Trebah Garden

Crystals passion are creating work in a collaborative nature as well as expanding her understanding and practice of the body on deeper level. Crystal is inspired by all things interconnected and interbeing and is inspired to create work that reflect these themes. Crystal passionate about facilitating in variety of spaces and communities to support the collective healing using movement a way to connect and heal. Crystal Zillwood trained at the Northern School of Contemporary Dance achieving a BPA Hons in contemporary dance (majoring in movement studies). She continued her studies at NSCD with the postgraduate dance company, Verve. The company toured the UK and Switzerland with commissioned pieces by Ben Wright, Frauke Requardt, Angus Balbernie , Gary Clarke, Theo Clinkard. Crystal has been making her own work since 2014 and touring internationally with her triple bill solos Spirals and has been supported by Dance City, Yorkshire Dance ,Activate Arts and Pavilion dance southwest and Carn to Cove Rural Touring. Crystal had a tour of Spirals and has received support from Arts Council England, Spin Arts Production, Pavilion Dance , Kalam Sangham, Dance studio Leeds and has performed her work at Bristol Old Vic, The Lowry, Rise Festival in Findhorn, Sadlers Wells,The Riley Theatre in Leeds and Agitart Dance Festival in Figueres in Spain. During this time she has also been developing her teaching practice and leading dance workshops at the Northern School of Contemporary Dance ,The Place in London and Galway Dance in Ireland and also expanding her practice in Somatic Movement practices which lead and inspire the way crystal facilitates her classes and collaborations.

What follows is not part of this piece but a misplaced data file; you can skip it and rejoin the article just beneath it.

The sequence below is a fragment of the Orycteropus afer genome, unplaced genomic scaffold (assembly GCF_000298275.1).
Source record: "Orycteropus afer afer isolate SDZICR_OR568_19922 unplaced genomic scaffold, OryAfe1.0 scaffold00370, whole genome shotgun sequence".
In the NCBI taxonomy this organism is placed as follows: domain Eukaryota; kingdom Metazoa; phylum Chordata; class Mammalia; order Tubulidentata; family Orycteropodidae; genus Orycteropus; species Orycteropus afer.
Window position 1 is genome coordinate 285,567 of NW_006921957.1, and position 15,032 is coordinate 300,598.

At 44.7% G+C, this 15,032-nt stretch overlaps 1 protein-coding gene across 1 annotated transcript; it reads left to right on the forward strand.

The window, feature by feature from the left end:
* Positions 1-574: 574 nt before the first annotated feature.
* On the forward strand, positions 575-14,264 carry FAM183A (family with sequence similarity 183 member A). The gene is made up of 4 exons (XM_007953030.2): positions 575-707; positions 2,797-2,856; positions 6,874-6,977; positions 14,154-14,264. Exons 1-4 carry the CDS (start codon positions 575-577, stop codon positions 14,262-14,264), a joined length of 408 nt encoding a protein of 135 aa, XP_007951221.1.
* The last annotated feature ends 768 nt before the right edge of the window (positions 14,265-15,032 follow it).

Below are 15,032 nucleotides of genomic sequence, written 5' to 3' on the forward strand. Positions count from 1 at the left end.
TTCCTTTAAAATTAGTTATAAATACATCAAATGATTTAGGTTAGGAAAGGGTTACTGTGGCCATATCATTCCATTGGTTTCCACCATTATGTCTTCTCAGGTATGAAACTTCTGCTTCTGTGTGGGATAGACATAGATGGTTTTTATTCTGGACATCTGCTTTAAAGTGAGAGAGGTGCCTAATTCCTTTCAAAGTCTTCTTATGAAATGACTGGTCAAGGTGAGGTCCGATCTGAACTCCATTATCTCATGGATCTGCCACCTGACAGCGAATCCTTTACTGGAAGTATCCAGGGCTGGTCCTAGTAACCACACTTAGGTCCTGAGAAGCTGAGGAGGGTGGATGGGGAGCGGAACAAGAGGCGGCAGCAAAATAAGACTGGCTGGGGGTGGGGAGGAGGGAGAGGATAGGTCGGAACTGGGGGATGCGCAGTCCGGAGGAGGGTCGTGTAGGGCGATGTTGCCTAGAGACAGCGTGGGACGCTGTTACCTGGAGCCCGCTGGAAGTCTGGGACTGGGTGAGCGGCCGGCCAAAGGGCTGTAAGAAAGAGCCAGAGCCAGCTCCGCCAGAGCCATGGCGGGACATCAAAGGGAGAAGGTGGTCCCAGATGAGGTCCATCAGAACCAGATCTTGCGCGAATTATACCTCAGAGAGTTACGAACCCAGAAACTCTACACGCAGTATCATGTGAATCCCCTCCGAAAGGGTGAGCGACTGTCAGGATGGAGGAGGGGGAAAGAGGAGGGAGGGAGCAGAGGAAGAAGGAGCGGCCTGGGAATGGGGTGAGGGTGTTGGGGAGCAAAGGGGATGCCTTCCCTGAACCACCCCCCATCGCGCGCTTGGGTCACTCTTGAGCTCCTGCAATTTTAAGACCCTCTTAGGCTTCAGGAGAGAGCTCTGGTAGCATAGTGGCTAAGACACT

Monique Sundree-Latchmi Rodgers Womyn in Water: Decolonizing Self, Community and Place

When: Wednesday 29th June 11:30 -13:00
Where: Meet by the wooden Gate at entrance to Space, Then we walk down to the river Dart

The performance is a movement and voice performance around and in the River Dart. It is a dynamic and participatory performance.

The audience will be arranged in a semi-circle, creating an amphitheater around the river bed. The performance will open with a written piece sharing on water: a piece on dancing around and in water as a way of deep mapping, a way of knowing water, a means of personifying water. The performance is one that explores how diverse gatherings, movement, and song can decolonise watery spaces. How these modalities can be a way in which humans can heal, and foster a knowing and subsequent stewardship over watery spaces, and our wider shared home our earth. The performance will move into the River Dart, where a movement sequence of 3 min will be moved through. Afterwhich the audience will be invited to move closer to the river bed edging the stream, to hold hands and sing and hum collectively a common chorus, the chorus of a Hindu